Or like the high speed train with the faulty tilting mechanism

    I really dislike bursting someone’s balloon, but …

    Q. Can the Sunday Herald be a ‘Nationalist’ Paper on the front pages
    while at the same time be a Unionist paper on the football pages.

    Can the Sunday Herald say on the front pages – The Emperor has no clothes,
    While on the football pages say, in unison with every other paper in Scotland – The Emperor’s new clothes!

    (For those who have been away on business or holidays for the past two years – The Unionist club, RFC(IL) went into Liquidation in 2012. A new club was formed thereafter.
    No mainstream media outlet in Scotland will say in public that that is the case.)

    “The media should not speak with one voice”
    (Editorial. Page 3. Para.T))

  11. Andy Oliver says:

    I don’t want to hijack an excellent discussion about the deficiencies of the mainstream Scottish media, but seeking to criticise The Sunday Herald for coverage of a football club is missing the point a bit. As you know, though you may disagree, Rangers is the same club, though the company who own it has changed. That’s the reason they got a licence even though they were placed in the bottom tier as punishment for liquidation. If you believe it’s the same club you can keep hating them as before, if you believe it to be a different club, why would you hate them? It would be perverse to hate what you consider to be a new club because other folk think it’s the same club.

    Bears for Indy

    1. Jim says:

      Will you two shut up about that subject? Bhoys for Indy and Bears for Indy…and New Rangers are keech …right linesman?

  12. Magicpants says:

    Don’t be under any illusions about the Guardian, heard today (on RT) that they recently ran an article suggesting that RT be BANNED from uk tv.

  13. Alex Buchan says:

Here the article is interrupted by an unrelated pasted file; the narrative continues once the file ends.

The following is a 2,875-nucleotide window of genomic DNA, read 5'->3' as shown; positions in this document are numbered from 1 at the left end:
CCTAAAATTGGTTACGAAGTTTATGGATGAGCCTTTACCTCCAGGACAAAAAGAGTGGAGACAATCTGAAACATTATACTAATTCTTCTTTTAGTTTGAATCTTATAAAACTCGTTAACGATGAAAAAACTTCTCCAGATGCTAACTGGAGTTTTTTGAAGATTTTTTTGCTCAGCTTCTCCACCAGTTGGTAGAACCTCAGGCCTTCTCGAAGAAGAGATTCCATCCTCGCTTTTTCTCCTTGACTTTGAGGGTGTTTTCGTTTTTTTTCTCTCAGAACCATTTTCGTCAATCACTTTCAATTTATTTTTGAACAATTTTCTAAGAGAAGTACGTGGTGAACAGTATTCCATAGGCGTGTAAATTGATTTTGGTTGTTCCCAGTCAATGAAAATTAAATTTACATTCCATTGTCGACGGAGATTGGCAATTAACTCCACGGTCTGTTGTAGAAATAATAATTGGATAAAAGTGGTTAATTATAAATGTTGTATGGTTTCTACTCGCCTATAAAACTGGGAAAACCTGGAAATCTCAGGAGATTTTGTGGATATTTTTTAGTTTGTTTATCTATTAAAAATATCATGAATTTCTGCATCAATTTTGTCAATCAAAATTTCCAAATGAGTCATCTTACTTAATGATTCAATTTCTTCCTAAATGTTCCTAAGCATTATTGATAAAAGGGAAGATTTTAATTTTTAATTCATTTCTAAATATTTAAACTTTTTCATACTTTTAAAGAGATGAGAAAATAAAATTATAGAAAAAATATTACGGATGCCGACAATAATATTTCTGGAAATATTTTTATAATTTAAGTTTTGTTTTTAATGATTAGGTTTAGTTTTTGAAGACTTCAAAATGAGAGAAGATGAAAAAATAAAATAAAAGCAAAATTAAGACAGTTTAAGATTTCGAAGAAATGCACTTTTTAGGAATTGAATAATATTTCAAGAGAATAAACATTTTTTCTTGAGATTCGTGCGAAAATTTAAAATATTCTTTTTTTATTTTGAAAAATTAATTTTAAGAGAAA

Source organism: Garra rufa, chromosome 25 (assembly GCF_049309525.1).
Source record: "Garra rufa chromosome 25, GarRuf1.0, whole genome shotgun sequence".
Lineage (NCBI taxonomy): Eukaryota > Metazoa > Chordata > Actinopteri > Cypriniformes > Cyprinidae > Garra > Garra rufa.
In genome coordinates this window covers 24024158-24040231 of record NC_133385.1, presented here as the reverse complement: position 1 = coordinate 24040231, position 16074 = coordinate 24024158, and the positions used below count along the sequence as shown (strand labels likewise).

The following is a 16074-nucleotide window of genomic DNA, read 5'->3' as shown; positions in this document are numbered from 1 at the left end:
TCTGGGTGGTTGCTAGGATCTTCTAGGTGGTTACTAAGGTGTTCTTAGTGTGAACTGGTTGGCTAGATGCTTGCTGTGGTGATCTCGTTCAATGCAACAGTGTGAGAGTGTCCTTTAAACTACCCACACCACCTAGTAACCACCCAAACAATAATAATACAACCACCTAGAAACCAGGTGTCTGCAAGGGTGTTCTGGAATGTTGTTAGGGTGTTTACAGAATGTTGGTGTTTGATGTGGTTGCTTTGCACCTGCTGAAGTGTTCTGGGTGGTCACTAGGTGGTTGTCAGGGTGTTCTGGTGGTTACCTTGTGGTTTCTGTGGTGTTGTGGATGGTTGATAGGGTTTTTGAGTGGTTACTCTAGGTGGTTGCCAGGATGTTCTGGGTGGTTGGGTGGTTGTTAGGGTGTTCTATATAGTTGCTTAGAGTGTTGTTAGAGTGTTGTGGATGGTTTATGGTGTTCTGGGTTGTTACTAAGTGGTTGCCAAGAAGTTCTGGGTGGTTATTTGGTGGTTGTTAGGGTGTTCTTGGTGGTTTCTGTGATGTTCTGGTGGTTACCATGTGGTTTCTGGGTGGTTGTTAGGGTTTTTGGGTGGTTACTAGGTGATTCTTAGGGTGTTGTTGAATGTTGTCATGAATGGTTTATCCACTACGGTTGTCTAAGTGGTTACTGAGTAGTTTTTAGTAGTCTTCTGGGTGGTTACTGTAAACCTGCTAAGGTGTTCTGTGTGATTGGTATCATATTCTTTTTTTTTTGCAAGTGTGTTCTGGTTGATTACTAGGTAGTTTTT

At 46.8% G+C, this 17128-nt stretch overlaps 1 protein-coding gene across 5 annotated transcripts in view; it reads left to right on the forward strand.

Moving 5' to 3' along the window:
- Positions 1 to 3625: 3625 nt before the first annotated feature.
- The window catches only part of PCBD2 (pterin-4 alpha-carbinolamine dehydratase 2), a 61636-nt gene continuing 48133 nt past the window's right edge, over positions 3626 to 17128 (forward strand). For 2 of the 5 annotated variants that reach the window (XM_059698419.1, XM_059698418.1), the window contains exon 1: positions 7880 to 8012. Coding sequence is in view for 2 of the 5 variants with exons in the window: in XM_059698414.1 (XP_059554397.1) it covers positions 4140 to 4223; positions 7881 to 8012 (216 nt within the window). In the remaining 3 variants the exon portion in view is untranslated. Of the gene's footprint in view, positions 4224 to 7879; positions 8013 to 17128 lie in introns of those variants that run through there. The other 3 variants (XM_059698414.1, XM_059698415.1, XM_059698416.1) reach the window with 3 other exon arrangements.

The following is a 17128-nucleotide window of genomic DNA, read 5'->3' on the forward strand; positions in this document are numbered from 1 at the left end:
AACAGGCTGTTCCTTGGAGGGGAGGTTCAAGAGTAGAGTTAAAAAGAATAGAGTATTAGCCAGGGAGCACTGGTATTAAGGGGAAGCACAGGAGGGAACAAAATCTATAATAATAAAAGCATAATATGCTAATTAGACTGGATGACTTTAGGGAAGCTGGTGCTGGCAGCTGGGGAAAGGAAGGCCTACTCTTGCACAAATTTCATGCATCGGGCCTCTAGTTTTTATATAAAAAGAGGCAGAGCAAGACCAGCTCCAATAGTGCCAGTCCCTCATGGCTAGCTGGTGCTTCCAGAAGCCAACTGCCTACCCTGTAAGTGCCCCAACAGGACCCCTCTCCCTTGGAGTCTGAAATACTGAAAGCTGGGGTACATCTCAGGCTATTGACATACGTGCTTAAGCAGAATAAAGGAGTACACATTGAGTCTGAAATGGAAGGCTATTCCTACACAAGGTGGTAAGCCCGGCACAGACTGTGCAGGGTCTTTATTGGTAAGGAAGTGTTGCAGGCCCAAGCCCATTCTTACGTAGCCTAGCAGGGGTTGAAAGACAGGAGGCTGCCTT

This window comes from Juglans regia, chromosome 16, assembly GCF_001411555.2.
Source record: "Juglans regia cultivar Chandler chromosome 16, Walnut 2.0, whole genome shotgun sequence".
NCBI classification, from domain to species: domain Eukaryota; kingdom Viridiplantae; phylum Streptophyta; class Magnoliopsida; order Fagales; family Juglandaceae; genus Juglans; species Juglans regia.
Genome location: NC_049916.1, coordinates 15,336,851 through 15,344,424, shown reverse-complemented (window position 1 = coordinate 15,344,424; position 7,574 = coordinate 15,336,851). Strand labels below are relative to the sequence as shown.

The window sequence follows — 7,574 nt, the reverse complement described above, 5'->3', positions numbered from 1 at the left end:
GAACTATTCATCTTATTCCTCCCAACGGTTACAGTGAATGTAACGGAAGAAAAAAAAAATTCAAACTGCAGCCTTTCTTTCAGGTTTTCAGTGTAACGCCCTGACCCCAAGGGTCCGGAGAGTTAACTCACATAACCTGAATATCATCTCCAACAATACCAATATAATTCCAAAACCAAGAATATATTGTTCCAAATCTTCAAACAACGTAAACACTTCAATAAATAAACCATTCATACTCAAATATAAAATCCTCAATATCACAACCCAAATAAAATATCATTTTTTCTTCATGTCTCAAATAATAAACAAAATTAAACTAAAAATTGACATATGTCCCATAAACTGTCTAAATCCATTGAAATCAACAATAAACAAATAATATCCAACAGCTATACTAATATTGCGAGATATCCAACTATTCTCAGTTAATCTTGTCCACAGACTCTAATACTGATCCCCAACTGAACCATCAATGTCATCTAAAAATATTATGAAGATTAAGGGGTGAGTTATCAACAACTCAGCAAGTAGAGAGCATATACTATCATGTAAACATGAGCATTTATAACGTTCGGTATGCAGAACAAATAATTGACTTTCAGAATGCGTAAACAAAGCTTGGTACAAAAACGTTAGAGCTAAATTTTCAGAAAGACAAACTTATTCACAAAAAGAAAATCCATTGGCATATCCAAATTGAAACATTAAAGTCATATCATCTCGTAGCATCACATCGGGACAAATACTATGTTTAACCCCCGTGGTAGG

I just read this fascinating insight into the mentality of those at the heart of Better Together. It made me think of Lorraine Fannin’s post about the aftermath of the referendum. It’s interesting that this has come out on Al Jazeera. If Massie knows this then so do the rest of Scotland’s political journalists, yet none will ever honestly discuss this highly problematic altitude, nor what it says about their concern for Scotland. This attitude more than anything tells us why Better Together are alienating large swathes of voters, but it also tells us that they are not the feckless idiots some make them out to be. This information needs to be more well known. Which brings me to a question. If you are now working full time Mike can we expect to see more article by you in the press more widely?

    Scottish political blogger Alex Massie tells Al Jazeera that, while Better Together’s message may be robust, the pro-union camp see their objective as defeating pro-independence forces in September’s poll.

    “The No campaign say they’re not worried about criticism [of their campaign strategy],” says Massie, who writes a regular blog for The Spectator.

    “They don’t see the point of running a cheery populist campaign that loses. They would rather win with a negative campaign than lose with a more positive uplifting message. They have identified the voters they need to speak to, the voters they need to attract – and they don’t really care about what anyone outside the campaign office thinks.”

    1. bellacaledonia says:

      It’s a good question Alex. I’d hope so. As I’ve said before the distinction between old and new media is not as black and white as is made out. I’ll be able to go to events/press conferences now, for instance. I still occasionally get space in the Guardian (more often than the Scottish press).

  14. Abulhaq says:

    Censorship……the mark of lively democracy is the lack of it. There is a just a hint of the authoritarian Stalinist in the Scots psyche, unionist or nationalist. Not every “alternative” opinion is the work of dangerous revisionist trolls. This country needs a free flow of ideas not buttoned up convention or its alter ego handmaid, doctrinaire PC’ism.

  15. florian albert says:

    Mike Small is critical of Ian Jack’s comments on the new media. However, in his article, Ian Jack only mentioned the new media in passing. He was writing about the past, present and possible future of newspapers in Scotland.
    Mike Small is confident of the future of the new media. Looking on as an outsider, I am not so sure. There are clear parallels with the growth of football fanzines in the 1980s – though with much less humour. Few of these survive.
    Bella Caledonia is introducing three new columnists. This is just what Scottish journalism does not need. Scottish journalism already has, to quote Kenneth Roy, more columns than the Roman Empire.
    I agree with Mike Small on the pressing need in Scottish journalism for somebody, in old or new media, to call those in power to account.
    There is little sign that anybody in the new media has the resources to achieve this. In much of the new media, there is little sign that anyone has the inclination.